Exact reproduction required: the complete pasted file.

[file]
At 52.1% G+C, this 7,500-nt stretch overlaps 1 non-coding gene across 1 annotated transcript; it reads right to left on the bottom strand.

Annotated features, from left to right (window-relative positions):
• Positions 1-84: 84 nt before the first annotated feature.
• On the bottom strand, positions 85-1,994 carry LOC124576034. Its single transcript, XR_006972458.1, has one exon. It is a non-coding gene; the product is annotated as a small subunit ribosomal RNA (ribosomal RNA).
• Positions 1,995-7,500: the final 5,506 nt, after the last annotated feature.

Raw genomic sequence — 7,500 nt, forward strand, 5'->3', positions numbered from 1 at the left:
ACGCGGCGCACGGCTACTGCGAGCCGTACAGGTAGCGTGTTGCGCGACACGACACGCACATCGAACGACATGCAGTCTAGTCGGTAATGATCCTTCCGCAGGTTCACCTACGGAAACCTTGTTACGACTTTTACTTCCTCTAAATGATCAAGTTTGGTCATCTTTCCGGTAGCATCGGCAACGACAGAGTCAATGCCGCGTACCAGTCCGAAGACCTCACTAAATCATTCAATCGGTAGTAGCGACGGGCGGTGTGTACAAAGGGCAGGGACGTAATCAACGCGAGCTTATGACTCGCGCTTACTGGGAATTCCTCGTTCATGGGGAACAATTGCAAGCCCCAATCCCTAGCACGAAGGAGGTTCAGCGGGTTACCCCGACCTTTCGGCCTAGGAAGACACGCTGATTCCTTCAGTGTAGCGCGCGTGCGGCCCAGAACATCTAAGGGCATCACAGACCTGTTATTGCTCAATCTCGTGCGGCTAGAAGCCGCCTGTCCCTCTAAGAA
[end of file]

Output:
At 52.1% G+C, this 7,500-nt stretch overlaps 1 non-coding gene across 1 annotated transcript; it reads right to left on the bottom strand.

Annotated features, from left to right (window-relative positions):
• Positions 1-84: 84 nt before the first annotated feature.
• On the bottom strand, positions 85-1,994 carry LOC124576034. Its single transcript, XR_006972458.1, has one exon. It is a non-coding gene; the product is annotated as a small subunit ribosomal RNA (ribosomal RNA).
• Positions 1,995-7,500: the final 5,506 nt, after the last annotated feature.

Raw genomic sequence — 7,500 nt, forward strand, 5'->3', positions numbered from 1 at the left:
ACGCGGCGCACGGCTACTGCGAGCCGTACAGGTAGCGTGTTGCGCGACACGACACGCACATCGAACGACATGCAGTCTAGTCGGTAATGATCCTTCCGCAGGTTCACCTACGGAAACCTTGTTACGACTTTTACTTCCTCTAAATGATCAAGTTTGGTCATCTTTCCGGTAGCATCGGCAACGACAGAGTCAATGCCGCGTACCAGTCCGAAGACCTCACTAAATCATTCAATCGGTAGTAGCGACGGGCGGTGTGTACAAAGGGCAGGGACGTAATCAACGCGAGCTTATGACTCGCGCTTACTGGGAATTCCTCGTTCATGGGGAACAATTGCAAGCCCCAATCCCTAGCACGAAGGAGGTTCAGCGGGTTACCCCGACCTTTCGGCCTAGGAAGACACGCTGATTCCTTCAGTGTAGCGCGCGTGCGGCCCAGAACATCTAAGGGCATCACAGACCTGTTATTGCTCAATCTCGTGCGGCTAGAAGCCGCCTGTCCCTCTAAGAA